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How To Sell Your Skills Into A New Industry Or Role

by Guest on September 15, 2015
Career

Think back to when you first chose your current career. You might have been young, maybe just out of high school and working part-time. You chose a field that interested you, completed your education from either a university or a TAFE institution and started working. Or perhaps your current career is actually your second or third career.

In either scenario, you once enjoyed your career, but now things are starting to look stale. That feeling of excitement you used to get from your work faded long ago. You might find that vertical promotions in your industry are limited or perhaps you’ve realised that what you’re doing just isn’t what you want to do for the rest of your life.

And you know what? That’s ok!

The truth is that people are changing jobs and career tracks much more than you might think. According to research from McCrindle, Australian workers are statistically destined to:

  • Hold 17 jobs over the course of their lifetimes (average of three per decade starting from part-time work at age 18 to retirement at age 75)
  • Work in 5 different career tracks over the course of their lifetimes
  • Work at each job for an average of 3.3 years before upskilling and moving on

So clearly, changing career paths is the norm, and if so many other people are doing it, then you certainly can too. Since 1975, young people under the age of 25 have had the greatest job mobility and the shortest job tenure (about one year and eight months, says McCrindle). They’re more likely change jobs, go back to school, upskill and move back home and around the country.

So clearly, changing career paths is the norm, and if so many other people are doing it, then you certainly can too.

Now McCrindle’s research shows that older employees are doing just the same with great success because of the shifts in markets and the needs of the workforce. With the demands of parenthood, elder care and other obligations, employees at all ages are feeling more empowered and less dependent on their employers. They’re going after more temporary or part-time jobs as well as self-employment options such as contractors, freelancers and business owners. The workforce is exhibiting a confidence that puts workplace power in their hands and compels companies and entire industries to offer more competitive salaries and benefits to keep quality workers for longer periods of time.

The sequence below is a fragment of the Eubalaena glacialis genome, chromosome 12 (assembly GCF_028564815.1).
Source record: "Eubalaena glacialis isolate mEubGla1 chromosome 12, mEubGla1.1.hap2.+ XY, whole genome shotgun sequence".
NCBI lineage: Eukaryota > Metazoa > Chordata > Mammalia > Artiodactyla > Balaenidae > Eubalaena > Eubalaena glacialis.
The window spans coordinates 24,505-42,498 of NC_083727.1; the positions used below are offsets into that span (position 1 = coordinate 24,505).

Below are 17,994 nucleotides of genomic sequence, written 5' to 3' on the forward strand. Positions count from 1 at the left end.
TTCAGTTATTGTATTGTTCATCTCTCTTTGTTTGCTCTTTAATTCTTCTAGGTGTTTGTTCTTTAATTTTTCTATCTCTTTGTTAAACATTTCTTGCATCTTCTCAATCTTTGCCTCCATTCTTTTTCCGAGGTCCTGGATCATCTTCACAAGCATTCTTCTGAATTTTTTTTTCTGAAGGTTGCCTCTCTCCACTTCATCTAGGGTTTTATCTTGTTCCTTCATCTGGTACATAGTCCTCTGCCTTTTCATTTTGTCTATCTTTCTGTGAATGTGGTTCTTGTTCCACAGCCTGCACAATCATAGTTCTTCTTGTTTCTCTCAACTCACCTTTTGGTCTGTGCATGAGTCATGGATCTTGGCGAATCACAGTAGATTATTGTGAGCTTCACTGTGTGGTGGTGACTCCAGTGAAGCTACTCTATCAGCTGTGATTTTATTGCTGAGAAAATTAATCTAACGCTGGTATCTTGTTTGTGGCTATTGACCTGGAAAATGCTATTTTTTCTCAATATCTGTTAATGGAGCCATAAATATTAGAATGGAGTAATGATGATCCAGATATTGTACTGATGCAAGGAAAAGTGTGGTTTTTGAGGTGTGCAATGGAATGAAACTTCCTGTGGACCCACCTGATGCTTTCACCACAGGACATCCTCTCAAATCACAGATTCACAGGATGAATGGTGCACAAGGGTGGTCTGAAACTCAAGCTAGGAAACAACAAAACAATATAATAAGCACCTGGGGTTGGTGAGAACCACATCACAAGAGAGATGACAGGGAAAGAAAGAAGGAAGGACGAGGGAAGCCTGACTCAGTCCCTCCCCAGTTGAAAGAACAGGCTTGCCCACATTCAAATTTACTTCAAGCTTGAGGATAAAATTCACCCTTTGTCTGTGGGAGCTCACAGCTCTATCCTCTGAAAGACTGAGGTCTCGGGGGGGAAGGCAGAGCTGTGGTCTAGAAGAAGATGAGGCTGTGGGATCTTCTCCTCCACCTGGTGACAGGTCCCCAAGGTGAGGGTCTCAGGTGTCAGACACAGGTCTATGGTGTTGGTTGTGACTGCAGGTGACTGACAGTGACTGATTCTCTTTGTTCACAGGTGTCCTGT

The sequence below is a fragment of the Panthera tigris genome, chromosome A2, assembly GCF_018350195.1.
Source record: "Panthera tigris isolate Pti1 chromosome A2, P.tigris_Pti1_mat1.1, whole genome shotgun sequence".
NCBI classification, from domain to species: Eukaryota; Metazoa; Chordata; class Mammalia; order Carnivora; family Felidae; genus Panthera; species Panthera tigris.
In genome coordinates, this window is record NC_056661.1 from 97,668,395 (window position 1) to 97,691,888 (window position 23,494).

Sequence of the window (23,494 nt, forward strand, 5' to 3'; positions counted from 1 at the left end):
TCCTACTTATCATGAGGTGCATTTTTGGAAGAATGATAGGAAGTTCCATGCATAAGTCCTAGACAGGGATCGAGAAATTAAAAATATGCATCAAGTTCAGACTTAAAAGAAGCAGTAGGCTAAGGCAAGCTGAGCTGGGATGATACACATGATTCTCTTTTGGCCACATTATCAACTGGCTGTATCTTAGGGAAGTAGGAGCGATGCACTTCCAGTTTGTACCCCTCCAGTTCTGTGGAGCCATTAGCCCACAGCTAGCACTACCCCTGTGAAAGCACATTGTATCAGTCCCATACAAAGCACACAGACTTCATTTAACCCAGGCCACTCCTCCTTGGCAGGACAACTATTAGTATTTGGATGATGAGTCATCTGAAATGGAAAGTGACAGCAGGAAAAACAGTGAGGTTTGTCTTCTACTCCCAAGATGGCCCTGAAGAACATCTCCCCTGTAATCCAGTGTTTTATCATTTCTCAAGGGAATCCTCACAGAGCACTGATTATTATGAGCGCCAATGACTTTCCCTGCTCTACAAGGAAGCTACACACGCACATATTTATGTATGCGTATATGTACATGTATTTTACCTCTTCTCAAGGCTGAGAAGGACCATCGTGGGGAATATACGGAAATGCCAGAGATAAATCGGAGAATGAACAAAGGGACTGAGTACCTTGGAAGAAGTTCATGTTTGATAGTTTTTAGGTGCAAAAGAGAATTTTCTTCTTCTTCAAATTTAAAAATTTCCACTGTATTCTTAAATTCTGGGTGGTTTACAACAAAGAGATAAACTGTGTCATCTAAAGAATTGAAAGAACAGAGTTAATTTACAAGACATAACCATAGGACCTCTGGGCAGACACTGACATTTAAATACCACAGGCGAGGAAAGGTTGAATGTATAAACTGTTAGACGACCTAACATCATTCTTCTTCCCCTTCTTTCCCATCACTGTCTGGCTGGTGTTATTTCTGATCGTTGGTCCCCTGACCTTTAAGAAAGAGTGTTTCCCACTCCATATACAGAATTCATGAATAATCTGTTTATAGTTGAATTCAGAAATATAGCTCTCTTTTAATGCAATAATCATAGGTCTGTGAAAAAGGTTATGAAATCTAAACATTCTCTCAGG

From McCrindle’s research, we can conclude that industry and role hopping is not only common, but also a major benefit for the companies. Hiring someone with experience in other industries can be enlightening, and bringing in a fresh perspective can help companies locate oversights in their day to day work and make improvements that will ensure lasting success for the company.

Though you may feel apprehensive about changing careers or job roles, know that you’re not alone and you can create the career you’ve always wanted for yourself. No matter what skill set you currently have, you can market your skills and promote yourself in such a way that will make industry employers excited to meet you and interested in your skills.

Want to learn how? Check out this complete guide on how to sell your skills to a new industry or role.

Research Your New Industry

To be successful in a new career, you first need to know exactly what it takes to be successful in that new field. You’ll want to know what kind of training you’ll need and what skills are highly valued by employers. Knowing about your industry’s key players and the most recent developments will show employers that you’re dedicated to learning as you go.

The best place to start is to speak with people currently working in your preferred industry or job role. More than likely, you probably already know people within your preferred industry, so don’t be afraid to make connections and start networking early. These current professionals will be able to offer all sorts of insights into the industry and give you a leg up on what you need to know to be successful.

If you don’t already know someone in your preferred industry or role, ask friends and family members. Chances are they may know someone and can help you make a connection.

If you don’t already know someone in your preferred industry or role, ask friends and family members. Chances are they may know someone and can help you make a connection.

When speaking with a current industry professional, make sure you discuss:

  • What skills are highly regarded and what certifications and degrees are necessary
  • Typical day-to-day tasks you’ll be performing
  • Potential job advancements or other positions you could hold within the industry
  • Flexibility of the industry
  • Current job market and overall industry health